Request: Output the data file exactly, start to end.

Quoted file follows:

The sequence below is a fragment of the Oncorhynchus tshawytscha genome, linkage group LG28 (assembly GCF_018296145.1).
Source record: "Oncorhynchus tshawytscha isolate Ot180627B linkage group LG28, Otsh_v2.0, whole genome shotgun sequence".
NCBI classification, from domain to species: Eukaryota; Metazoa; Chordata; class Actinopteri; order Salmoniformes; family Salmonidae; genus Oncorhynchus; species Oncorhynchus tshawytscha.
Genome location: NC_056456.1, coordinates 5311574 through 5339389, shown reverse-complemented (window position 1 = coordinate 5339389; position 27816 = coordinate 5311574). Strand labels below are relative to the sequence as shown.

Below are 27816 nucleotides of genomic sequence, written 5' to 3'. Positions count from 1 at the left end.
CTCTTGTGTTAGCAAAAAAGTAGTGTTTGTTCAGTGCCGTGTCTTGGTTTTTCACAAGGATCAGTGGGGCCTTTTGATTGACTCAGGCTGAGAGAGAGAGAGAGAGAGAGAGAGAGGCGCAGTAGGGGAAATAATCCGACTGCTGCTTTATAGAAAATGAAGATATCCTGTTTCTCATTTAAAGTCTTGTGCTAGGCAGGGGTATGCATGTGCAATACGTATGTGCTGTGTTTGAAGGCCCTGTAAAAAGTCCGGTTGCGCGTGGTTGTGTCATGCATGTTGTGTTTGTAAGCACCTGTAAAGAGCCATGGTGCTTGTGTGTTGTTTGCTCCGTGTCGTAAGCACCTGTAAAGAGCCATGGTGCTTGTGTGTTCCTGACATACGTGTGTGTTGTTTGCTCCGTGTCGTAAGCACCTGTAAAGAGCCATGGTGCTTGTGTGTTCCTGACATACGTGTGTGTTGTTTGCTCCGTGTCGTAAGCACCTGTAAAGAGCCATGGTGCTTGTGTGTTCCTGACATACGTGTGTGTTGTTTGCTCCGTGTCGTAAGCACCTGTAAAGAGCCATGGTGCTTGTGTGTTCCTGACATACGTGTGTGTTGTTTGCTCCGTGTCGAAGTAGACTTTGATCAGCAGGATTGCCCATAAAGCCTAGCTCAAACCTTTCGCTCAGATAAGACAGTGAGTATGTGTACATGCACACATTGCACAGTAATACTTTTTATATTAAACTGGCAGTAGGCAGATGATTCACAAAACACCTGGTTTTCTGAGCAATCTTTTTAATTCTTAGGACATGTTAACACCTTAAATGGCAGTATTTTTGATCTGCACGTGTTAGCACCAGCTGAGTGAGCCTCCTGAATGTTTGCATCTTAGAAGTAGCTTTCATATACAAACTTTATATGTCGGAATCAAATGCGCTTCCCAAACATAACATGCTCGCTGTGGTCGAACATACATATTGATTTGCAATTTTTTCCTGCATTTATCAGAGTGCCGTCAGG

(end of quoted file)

The sequence below is a fragment of the Oncorhynchus tshawytscha genome, linkage group LG28 (assembly GCF_018296145.1).
Source record: "Oncorhynchus tshawytscha isolate Ot180627B linkage group LG28, Otsh_v2.0, whole genome shotgun sequence".
NCBI classification, from domain to species: Eukaryota; Metazoa; Chordata; class Actinopteri; order Salmoniformes; family Salmonidae; genus Oncorhynchus; species Oncorhynchus tshawytscha.
Genome location: NC_056456.1, coordinates 5311574 through 5339389, shown reverse-complemented (window position 1 = coordinate 5339389; position 27816 = coordinate 5311574). Strand labels below are relative to the sequence as shown.

Below are 27816 nucleotides of genomic sequence, written 5' to 3'. Positions count from 1 at the left end.
CTCTTGTGTTAGCAAAAAAGTAGTGTTTGTTCAGTGCCGTGTCTTGGTTTTTCACAAGGATCAGTGGGGCCTTTTGATTGACTCAGGCTGAGAGAGAGAGAGAGAGAGAGAGAGAGGCGCAGTAGGGGAAATAATCCGACTGCTGCTTTATAGAAAATGAAGATATCCTGTTTCTCATTTAAAGTCTTGTGCTAGGCAGGGGTATGCATGTGCAATACGTATGTGCTGTGTTTGAAGGCCCTGTAAAAAGTCCGGTTGCGCGTGGTTGTGTCATGCATGTTGTGTTTGTAAGCACCTGTAAAGAGCCATGGTGCTTGTGTGTTGTTTGCTCCGTGTCGTAAGCACCTGTAAAGAGCCATGGTGCTTGTGTGTTCCTGACATACGTGTGTGTTGTTTGCTCCGTGTCGTAAGCACCTGTAAAGAGCCATGGTGCTTGTGTGTTCCTGACATACGTGTGTGTTGTTTGCTCCGTGTCGTAAGCACCTGTAAAGAGCCATGGTGCTTGTGTGTTCCTGACATACGTGTGTGTTGTTTGCTCCGTGTCGTAAGCACCTGTAAAGAGCCATGGTGCTTGTGTGTTCCTGACATACGTGTGTGTTGTTTGCTCCGTGTCGAAGTAGACTTTGATCAGCAGGATTGCCCATAAAGCCTAGCTCAAACCTTTCGCTCAGATAAGACAGTGAGTATGTGTACATGCACACATTGCACAGTAATACTTTTTATATTAAACTGGCAGTAGGCAGATGATTCACAAAACACCTGGTTTTCTGAGCAATCTTTTTAATTCTTAGGACATGTTAACACCTTAAATGGCAGTATTTTTGATCTGCACGTGTTAGCACCAGCTGAGTGAGCCTCCTGAATGTTTGCATCTTAGAAGTAGCTTTCATATACAAACTTTATATGTCGGAATCAAATGCGCTTCCCAAACATAACATGCTCGCTGTGGTCGAACATACATATTGATTTGCAATTTTTTCCTGCATTTATCAGAGTGCCGTCAGG